Need a great summer read? Try Hidden Tapestry

I just finished reading Debra Dean's new book, Hidden Tapestry: Jan Yoors, his two wives, and the war that made them one. I really enjoyed this book. It is well written and the story is far-ranging. It is a biography of Jan Yoor, an artist from Belgium who spent much of his youth with the gypsies and was part of the resistance during World War II. He survived the war, married his childhood sweetheart Annabert, and eventually added her friend Marianne as a second wife to their family. The Yoors moved to America eventually and ran a tapestry studio in Manhattan. Jan designed the work and the women wove it.

Debra Dean deals deftly with stories ranging from childhood adventures to imprisonment during WWII to the family's struggle to remain cohesive and stay financially solvent. From the press release for the book:

At twelve, Yoors’ life took an extraordinary and unexpected turn when, lured by stories of Gypsies, he ran off with a wandering caravan of Roma bohemians and lived with them intermittently for ten years. Later, as an adult in German-occupaied France, Yoors joined the Resistance and persuaded his adoptive Roma family to fight alongside him. Defying repeated arrests and torture by the Gestapo, he worked first as a saboteur and later escorted Allied soldiers trapped behind German lines across the Pyrenees to freedom.

After the war, he married childhood pen pal Annabert van Wettum and embarked on his career as a artist. When a friend of Annabert’s Marianne Citroen, modeled for Yoors, Hidden Tapestry reveals how the two began an affair, which led the three to form a polyamorous family that would last for the rest of their lives. Moving to New York, the trio became part of the bohemian life of Greenwich Village in the 1950s, ‘60s, and ‘70s. Yoors’ work brought him international acclaim, and in 1959 Art in America magazine nominated him as one of the new talents in the U.S. Considered one of the most important textile artists of the twentieth century, his tapestries were exhibited in prominent museum’s galleries, and public buildings and were sold to major public collections. Yoors’ work is still featured in solo exhibitions worldwide.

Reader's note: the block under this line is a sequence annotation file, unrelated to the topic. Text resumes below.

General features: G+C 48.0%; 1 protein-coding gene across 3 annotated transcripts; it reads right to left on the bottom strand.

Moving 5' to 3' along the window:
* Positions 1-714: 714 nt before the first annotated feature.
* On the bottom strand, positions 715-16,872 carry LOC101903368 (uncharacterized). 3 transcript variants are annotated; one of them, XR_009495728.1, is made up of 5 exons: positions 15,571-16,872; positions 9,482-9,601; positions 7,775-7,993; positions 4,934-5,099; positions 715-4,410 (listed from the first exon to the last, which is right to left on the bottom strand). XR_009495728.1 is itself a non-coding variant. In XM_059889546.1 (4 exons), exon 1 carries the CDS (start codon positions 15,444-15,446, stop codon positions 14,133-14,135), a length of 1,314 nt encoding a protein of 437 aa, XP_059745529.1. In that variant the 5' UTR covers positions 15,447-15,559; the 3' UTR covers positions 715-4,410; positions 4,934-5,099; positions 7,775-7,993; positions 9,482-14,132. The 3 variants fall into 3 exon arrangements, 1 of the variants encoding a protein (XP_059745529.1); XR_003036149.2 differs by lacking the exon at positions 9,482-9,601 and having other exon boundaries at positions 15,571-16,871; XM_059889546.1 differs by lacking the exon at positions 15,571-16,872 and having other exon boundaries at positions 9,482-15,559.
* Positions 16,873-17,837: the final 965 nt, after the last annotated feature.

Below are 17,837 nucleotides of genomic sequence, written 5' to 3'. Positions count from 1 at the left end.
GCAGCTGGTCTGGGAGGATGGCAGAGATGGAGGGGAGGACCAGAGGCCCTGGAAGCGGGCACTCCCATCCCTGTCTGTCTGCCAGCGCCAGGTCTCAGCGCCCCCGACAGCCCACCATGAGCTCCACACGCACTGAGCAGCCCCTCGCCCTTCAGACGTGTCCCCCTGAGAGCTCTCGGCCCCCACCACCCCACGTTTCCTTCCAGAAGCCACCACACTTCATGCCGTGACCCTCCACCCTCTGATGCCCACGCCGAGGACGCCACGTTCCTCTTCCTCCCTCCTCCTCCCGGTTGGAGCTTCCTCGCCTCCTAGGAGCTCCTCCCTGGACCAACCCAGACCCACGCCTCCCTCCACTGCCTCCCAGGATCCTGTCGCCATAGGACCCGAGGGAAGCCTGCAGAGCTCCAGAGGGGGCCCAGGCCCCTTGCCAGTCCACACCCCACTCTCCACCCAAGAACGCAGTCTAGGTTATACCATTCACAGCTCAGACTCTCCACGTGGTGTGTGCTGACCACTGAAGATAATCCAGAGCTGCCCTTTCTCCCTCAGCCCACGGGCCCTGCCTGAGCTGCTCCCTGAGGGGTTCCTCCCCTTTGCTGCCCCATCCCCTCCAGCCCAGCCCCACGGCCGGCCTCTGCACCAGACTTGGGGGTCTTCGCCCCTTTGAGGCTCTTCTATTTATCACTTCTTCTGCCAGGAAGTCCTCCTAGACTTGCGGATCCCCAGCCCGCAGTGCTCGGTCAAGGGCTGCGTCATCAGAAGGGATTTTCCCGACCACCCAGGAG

— Debra Dean, Press release for Hidden Tapestry

Jan Yoors' website ( is well worth spending some time on. There are some amazing photos of his work and studios as well as links to his writings. 

There is much of interest in this book for contemporary tapestry weavers. The descriptions of the weaving are scarce, but pair your reading with a visit to the website and the story comes together brilliantly. As I read, I could imagine the family working hard to complete these monumental tapestries. Often money was scarce, commissions fell through, or pieces had to be done with inhuman speed.

His wife Marianne and son Kore are still living in the studio in Manhattan to my knowledge. Ask a few New York tapestry weavers and you might find someone who knows them.

Bottom line: read this book. I loved it and I will definitely be spending more time learning about Jan Yoors with special interest in his wives and weavers, Marianne and Annabert.

Attention all Colorado weavers! Debra Dean will be giving a reading and book signing. She'll be at the Book Bar at 4280 Tennyson Street in Denver June 8th at 7 pm. See the promotion below for details. I hope to see you there!

Have you read this book or the books Jan Yoors wrote? Any other experience with this artist? Tell us what you think in the comments.